In “the interest of full disclosure” as they say, you know I’m not in Italy this very second, right? I write there as fast as I can between events and then sort everything out when I get back to the states. I know, I know, a blog should probably be of the very moment. I get busy having fun as fast as we can, one adventure linking seamlessly to the next and somehow no time there to do the technology dance required to put it together. Sorry if there is any confusion on that. All stories are from mid April to mid May. If I were really current I’d put in something about the Azzuri going down in shootout against the evil empire of Spain. Sigh. We now return you to your regularly scheduled blog.
CAR SPOTTING. AGAIN.
PANICALE, Umbria, Italy–There was a buzz going around town. And it wasn’t just apes (bees) around the flowers. But I did hear it first in the garden and ran up to the kitchen for the camera. And just was able to snap the last of a gaggle of classic bikes with side cars on tour through our street. Always something fun and unplanned. And ho-hum (yawn, stretch) is that another Ferrari? I’m sitting on a bench in the sun leaning back against the warm stone wall swapping lies with Orfeo when a red Ferrari whooshes into the piazza, and parks a few feet from us under the tower of the castle. From Pisa it appears. Orfeo has an old yellow Fiat. I’ve got nothing. Well, a rentacar. But he doesn’t raise an eyebrow. Will I ever learn to be cool, and not impressed by shallow things like excessive displays of wealth? Ignoring the specific car he says the newly redone Boldrino restaurant is pulling in big crowds from all around. And he’d heard good things about it as well. Ok, add it to the list. So MANY things to see and do. HEY! Where’s MY Ferrari?
Midge had gone to Siena for a few days but I wasn’t moping around all by my lonesome very long as the Ape man, Paul Turina showed up soon after Midge left with his son David. They are from Maine and were staying with us after his wine importing visit to his wine growing cousins from Turina Cantine outside Lago di Guarda. Up past Verona. Oooooh, look what he’s brought us. He knows we’re suckers for his rose wines and here he comes bringing us a case of all things pink. And a couple of the pinks are bubbly. Pink Spumante Brut a Rose’ from the Cantina Turina. And a Gropello no less. Chiantis? Vino Nobile di Montepulchiano? That’s yesterday news. We’ve got a table full of Gropello and fizzy roses.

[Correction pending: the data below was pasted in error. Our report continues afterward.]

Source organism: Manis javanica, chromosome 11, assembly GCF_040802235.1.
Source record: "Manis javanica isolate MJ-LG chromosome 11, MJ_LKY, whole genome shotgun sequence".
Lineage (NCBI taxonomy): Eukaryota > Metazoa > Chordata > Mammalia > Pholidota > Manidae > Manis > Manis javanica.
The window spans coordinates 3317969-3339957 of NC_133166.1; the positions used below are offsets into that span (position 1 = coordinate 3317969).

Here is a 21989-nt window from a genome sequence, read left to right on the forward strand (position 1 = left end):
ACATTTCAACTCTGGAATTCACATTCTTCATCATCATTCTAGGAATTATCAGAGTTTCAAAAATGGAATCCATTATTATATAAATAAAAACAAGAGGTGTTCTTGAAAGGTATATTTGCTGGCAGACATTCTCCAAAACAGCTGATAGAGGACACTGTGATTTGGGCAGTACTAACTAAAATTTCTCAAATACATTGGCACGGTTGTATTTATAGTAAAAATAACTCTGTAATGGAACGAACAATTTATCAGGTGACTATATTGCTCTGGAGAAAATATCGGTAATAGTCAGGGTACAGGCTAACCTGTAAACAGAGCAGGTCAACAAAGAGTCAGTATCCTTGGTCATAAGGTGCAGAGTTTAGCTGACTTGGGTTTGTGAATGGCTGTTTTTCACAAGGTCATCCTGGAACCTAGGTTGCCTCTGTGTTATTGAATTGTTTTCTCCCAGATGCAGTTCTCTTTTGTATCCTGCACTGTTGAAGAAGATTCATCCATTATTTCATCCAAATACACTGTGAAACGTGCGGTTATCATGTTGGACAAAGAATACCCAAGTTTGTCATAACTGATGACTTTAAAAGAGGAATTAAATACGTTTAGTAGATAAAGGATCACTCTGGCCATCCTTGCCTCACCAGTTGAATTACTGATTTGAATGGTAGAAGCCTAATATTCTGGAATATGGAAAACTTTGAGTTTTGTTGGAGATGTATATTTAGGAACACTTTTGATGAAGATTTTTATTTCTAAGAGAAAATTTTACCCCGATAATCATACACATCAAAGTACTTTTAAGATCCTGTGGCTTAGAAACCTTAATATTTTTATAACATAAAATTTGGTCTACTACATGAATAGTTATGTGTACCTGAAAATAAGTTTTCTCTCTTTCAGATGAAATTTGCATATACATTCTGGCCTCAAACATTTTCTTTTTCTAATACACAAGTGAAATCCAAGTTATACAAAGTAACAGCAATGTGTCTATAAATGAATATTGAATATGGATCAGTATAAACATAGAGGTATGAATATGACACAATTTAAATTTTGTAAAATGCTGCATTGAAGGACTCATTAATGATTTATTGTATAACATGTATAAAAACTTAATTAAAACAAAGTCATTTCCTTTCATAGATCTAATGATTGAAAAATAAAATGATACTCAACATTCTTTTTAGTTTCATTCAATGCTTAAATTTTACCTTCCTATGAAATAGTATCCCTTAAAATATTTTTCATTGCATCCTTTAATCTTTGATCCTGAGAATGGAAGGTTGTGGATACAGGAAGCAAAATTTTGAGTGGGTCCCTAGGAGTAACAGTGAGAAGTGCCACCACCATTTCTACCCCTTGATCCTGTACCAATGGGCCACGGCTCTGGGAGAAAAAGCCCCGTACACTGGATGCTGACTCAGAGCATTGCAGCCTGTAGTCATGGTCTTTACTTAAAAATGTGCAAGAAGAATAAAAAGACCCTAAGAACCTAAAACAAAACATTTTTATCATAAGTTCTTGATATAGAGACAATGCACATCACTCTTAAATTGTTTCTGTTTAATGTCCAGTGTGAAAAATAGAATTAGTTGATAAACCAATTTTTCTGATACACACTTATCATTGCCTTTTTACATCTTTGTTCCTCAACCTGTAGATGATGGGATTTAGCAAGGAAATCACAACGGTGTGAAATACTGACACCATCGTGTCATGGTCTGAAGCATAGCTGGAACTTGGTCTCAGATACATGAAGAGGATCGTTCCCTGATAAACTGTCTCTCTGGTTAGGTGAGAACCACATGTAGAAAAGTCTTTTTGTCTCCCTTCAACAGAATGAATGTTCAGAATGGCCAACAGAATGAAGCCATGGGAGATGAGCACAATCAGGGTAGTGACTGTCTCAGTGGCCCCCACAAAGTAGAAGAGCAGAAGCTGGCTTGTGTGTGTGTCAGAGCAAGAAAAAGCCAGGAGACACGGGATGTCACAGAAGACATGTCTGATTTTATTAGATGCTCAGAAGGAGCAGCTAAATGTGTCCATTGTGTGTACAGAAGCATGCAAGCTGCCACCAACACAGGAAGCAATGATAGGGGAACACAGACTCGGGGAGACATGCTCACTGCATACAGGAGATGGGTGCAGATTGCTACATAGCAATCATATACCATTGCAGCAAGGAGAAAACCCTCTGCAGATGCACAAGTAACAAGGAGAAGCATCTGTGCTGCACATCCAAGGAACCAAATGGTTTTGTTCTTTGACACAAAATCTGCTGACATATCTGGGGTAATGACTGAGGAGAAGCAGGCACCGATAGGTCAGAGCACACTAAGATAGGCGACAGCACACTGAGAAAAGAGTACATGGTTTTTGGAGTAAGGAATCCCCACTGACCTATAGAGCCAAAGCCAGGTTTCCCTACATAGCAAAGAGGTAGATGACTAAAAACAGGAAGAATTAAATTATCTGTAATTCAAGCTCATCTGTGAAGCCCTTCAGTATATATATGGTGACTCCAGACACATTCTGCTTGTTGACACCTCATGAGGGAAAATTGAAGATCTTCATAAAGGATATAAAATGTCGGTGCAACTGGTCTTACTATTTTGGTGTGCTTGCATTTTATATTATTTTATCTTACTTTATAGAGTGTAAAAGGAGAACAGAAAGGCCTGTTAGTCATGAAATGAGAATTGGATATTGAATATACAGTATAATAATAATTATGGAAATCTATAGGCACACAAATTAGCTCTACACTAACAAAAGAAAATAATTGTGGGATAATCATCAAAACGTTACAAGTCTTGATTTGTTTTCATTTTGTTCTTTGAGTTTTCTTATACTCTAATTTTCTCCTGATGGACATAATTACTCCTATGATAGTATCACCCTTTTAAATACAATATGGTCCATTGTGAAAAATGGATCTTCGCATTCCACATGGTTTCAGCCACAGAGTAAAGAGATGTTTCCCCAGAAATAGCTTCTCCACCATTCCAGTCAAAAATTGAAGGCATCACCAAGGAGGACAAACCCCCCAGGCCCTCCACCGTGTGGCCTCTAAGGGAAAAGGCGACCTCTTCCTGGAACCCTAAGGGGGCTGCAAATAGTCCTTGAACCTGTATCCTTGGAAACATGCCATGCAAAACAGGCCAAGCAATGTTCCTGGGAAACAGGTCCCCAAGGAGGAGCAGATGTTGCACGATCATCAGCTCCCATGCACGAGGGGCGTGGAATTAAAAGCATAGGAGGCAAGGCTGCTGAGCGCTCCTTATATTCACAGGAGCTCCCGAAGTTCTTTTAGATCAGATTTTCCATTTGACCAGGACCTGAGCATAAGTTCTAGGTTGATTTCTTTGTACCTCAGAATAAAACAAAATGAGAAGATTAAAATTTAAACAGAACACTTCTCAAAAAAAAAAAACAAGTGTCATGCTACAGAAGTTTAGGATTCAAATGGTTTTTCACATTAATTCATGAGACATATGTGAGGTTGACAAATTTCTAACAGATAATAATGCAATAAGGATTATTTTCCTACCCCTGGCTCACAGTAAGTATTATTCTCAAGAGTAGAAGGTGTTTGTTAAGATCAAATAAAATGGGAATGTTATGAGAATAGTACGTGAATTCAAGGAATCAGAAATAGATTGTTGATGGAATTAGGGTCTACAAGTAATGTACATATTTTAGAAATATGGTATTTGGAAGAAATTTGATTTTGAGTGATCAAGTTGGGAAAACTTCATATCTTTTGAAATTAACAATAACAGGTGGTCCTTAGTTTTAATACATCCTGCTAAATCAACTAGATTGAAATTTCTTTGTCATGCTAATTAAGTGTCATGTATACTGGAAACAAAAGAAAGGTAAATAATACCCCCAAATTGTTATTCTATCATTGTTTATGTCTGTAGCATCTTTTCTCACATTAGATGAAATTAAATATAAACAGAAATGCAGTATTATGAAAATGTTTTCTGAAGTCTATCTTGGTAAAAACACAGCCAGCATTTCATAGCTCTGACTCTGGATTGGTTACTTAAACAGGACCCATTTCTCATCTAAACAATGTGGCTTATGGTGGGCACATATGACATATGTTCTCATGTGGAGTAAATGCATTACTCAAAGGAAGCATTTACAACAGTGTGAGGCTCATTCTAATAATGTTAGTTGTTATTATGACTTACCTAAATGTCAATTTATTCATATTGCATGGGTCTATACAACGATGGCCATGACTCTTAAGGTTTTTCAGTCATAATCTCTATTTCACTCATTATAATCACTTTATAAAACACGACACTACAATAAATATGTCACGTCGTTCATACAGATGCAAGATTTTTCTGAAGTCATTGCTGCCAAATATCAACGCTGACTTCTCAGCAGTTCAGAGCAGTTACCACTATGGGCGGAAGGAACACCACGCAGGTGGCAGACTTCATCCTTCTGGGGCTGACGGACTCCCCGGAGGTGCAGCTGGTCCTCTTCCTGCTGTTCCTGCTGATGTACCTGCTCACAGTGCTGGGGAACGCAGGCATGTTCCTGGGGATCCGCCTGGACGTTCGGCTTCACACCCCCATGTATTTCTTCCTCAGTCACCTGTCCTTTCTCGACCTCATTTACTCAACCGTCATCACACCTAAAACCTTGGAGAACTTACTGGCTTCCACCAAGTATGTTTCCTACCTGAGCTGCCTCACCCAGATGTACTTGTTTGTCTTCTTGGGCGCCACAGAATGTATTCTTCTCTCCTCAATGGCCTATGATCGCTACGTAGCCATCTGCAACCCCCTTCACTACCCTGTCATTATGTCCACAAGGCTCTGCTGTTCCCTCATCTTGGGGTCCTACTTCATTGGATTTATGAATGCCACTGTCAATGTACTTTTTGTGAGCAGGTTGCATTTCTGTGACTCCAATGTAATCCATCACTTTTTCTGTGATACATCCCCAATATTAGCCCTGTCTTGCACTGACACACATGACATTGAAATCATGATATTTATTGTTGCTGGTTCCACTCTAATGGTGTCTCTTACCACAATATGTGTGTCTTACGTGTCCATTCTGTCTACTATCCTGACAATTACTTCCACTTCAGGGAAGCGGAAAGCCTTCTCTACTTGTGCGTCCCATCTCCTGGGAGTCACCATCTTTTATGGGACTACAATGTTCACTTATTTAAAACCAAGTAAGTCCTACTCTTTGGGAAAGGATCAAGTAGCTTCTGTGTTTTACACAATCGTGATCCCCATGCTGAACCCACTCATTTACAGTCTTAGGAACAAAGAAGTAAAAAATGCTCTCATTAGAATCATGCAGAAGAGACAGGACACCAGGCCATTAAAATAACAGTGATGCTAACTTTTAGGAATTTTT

In a fun turn of events, the very day Paul was here, his tiny 1982 Piaggio Ape was being fitted with our graphics for his Due Fratelli Importsdelivery vehicle, back in the states. Come carina questa Ape Turina. Is that The Best Italian Wine Delivery Vehicle? All the Ape excitement in the air (you can feel it, admit it) gave us a theme to their short visit. Plus Midge wasn’t there to stop the madness. We about half think an Ape might just fit in our cantina’s double doors. Wouldn’t that look good blocking the clothes washing machine AND the bathroom door? So we were measuring our doors here, and surely confusing any observer as we measured the alley leading to the cantina door to see if we could make the corner and force our way inside.
WE COME IN PEACE. WE JUST WANT YOUR MEASUREMENTS
Armed with metric measurements of our cantina’s door way and a folding wooden metric “yardstick” we attacked Panicale and the surrounding villages like Vikings looking for plunder. We measured every Ape we came across. And there were many. Excuse us signora can we measure your tail gate? They do come in various styles, sizes and shapes, but all of them seem to be at least several cms too wide. The barn in Maine? Allora, we keep measuring. There was one full race screaming red Ape buzzing around town that we could never get to land long enough to shoot, let alone measure. You’d hear it coming, see it and gone before you could get your camera out. That Ape can really fly. The smile on that teenager’s face? Priceless.
Enough fun for one day. We ate dinner out at Masolino’s and the next day I rode up to Spannocchia with the Turinas. We checked out the Cinta Sienese prosciutto in training and had fun with a big group eating out that night in Siena, just ten or twelve of us. Then the next day, Paul headed north to catch his Milano flights and we headed south back to Panicale with Stephanie. She’s another Mainer, the chef that owns the Sea Grass Bistro in Yarmouth. And she’s been staying at Spannocchia and recharging her highly tuned chef batteries sampling all the fine taste treats they have there. When you go to Spannocchia, ask to take the pig tour, the one that ends with plates being passed around the table is the best one.
More fascinating details to come, stay tuned
See you in Italy,